Do US Citizens Have To Pay Taxes On Foreign Income?

All citizens, both living and working in the United States or abroad, must file a tax return with the Internal Revenue Service and pay their taxes. They have to report their worldwide income, including their profit from their businesses outside their area.

In fact, the U.S. is the only country that requires every citizen to shoulder their taxes based on their global income. This is very different from the other countries that only tax if they are residents of that country or the income is sourced there directly.

But don’t worry, there’s still a way to help lower your tax bill. Read further to learn more about the foreign tax credit, how it works and how to claim one.

What Is Foreign Tax Credit?

Foreign Tax Credit refers to the U.S.’s total tax credit for the income tax that an individual paid in another country. It is set on a dollar to dollar basis to ensure that the amount has the same value as both countries.

Taxpayers can deduct the foreign income tax they have paid and claim these amounts as a tax credit. It aims for U.S. citizens to avoid double taxation in the process.

For instance, an ex-pat lives in the U.K. He works for a renowned British company that pays an equivalent of $100,000 of U.K. income tax relative to their salary. Upon filing their U.S. federal tax return, they have the right to claim $100,000 of U.S. tax credits.

Those individuals who pay more foreign income tax than the corresponding U.S. income tax may receive higher tax credits. They may use these up to 10 tax years. This may also apply to future incomes or even shoulder the liabilities in the previous tax years.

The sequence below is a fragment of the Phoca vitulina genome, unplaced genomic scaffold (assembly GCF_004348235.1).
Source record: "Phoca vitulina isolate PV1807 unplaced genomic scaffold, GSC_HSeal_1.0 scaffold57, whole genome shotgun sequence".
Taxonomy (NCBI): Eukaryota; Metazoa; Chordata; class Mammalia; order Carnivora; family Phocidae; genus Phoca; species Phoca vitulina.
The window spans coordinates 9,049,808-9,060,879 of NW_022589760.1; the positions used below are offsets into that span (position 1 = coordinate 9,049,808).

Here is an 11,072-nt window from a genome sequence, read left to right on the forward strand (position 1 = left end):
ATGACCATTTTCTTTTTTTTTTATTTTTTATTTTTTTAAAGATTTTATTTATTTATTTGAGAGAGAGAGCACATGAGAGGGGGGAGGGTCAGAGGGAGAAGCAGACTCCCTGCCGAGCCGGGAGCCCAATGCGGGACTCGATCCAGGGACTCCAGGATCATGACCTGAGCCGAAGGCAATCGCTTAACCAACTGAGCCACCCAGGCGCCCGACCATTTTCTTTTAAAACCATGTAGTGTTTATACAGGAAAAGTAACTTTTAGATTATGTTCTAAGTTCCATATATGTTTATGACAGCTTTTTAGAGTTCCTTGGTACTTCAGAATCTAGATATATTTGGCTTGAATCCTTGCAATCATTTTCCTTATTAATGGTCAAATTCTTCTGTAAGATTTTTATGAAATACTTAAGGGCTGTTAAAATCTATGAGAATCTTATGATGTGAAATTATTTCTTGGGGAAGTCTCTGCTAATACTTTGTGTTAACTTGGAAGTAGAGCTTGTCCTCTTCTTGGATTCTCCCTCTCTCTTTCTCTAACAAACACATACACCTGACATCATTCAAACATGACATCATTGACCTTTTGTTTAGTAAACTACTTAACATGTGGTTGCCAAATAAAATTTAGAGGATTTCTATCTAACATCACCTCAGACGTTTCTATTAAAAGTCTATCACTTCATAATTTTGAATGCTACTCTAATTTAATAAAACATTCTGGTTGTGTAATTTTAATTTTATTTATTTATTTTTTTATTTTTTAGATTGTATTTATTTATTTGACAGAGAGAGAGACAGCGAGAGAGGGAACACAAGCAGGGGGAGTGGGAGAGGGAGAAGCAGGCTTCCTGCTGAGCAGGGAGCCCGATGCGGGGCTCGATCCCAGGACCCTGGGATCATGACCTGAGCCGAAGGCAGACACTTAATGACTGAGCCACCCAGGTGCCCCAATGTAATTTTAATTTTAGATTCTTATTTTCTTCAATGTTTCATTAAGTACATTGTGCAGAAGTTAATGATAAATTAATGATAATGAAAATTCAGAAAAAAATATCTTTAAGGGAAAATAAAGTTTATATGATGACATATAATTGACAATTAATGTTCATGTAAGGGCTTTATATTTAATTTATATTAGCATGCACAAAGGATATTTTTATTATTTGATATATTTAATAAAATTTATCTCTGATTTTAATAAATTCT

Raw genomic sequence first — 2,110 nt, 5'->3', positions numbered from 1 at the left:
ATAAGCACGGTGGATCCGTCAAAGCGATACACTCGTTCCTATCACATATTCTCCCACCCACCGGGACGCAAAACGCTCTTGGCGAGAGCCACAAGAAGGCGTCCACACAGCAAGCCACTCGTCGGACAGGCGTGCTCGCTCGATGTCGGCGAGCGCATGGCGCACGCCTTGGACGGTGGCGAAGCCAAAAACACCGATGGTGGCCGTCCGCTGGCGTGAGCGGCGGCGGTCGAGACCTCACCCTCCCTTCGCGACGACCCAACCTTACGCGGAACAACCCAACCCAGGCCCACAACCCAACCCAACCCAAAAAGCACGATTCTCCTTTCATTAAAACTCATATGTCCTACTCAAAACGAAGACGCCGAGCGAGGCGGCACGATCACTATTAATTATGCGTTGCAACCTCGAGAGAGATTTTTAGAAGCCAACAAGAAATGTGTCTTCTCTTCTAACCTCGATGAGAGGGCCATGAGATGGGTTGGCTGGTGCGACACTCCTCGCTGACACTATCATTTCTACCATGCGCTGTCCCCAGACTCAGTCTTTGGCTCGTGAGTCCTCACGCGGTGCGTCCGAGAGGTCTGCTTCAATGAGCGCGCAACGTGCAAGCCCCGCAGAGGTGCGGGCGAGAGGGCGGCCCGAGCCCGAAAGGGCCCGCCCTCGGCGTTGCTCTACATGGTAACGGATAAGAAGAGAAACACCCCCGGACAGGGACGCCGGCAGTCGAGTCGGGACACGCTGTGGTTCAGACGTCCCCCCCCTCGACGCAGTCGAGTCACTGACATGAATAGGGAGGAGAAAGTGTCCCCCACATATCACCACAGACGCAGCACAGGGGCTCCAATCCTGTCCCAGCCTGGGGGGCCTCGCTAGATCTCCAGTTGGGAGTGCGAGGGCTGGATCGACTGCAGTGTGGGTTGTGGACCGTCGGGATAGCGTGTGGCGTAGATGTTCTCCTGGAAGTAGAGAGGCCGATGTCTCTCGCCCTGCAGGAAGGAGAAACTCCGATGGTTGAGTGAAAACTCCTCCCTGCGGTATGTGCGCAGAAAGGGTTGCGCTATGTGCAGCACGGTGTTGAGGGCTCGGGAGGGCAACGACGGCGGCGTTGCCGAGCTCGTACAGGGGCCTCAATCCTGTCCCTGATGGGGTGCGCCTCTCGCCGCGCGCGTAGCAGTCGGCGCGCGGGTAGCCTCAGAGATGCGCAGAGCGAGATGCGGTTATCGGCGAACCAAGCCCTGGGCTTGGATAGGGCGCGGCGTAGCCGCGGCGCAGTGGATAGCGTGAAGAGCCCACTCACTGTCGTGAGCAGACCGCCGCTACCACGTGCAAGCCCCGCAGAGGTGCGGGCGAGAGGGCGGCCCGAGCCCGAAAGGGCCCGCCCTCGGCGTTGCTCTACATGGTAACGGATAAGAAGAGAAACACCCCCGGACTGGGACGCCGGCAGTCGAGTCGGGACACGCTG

How To Qualify For Foreign Tax Credit?

It does not mean that you get to enjoy these foreign tax credits once you live and work outside the U.S. There are various basic requirements you have to meet to qualify.

Here’s a short checklist for your guidance:

  1. The tax should have been imposed by a foreign country and was not optional.
  2. It comes from the income that was taxed by the foreign government.
  3. The declared tax has been paid in full and without any backlogs.
  4. The income was not a popular exclusion.

Besides that, you should also be aware that only selected types of foreign taxes qualify to receive a foreign tax credit. They should land under the following:

  • Wages
  • Income
  • Interest
  • Dividends
  • Alimony
  • Commissions and bonuses
  • Tips
  • Gambling winnings
  • Professional fees
  • Rent
  • Selected fellowships and scholarships
  • Royalties
  • Pensions, annuities, and social security benefits
  • Self-employment or business profit

Outside this list, various types of taxes do not qualify. Examples of these are the following:

  • Specific taxes coming from foreign oil or foreign gas income
  • Foreign income tax stemming from foreign mineral income
  • Taxes that came from multination boycott initiatives
  • Taxes on individuals who control and power play on partnerships or corporations that are not complying with tax-filing responsibilities
  • Social security taxes which are either paid or accrued to a foreign country due to its entry in the Totalization Agreements with the US (e.g., Canada, Luxembourg, Australia, Germany, France, Sweden, Spain, and Switzerland)
  • Foreign earned income exclusion

How To Claim Your Credit

The primary step for claiming the foreign tax credit is to complete and file the IRS Form 1116. Make sure that your tax return goes with this.

The IRS Form 1116 refers to a two-page document where you have to place all the information and figures necessary to develop your final US tax credits value. Keep in mind that you have to fill this up using both USD and foreign currency.

You also have to reveal what type of income these taxes were paid on. Make sure to include the corresponding expenses and foreign deductions that you have encountered as well.

Another alternative to claiming the full credit amount is through your Form 1040. You may receive the foreign taxes placed on this document without having to calculate the various intricacies if you can satisfy the following conditions:

  1. All income and foreign tax paid are reported on your Schedule K-1, Form 1099-DIV, and Form 1099-INT.
  2. Every gross income recorded came from interests and dividends only.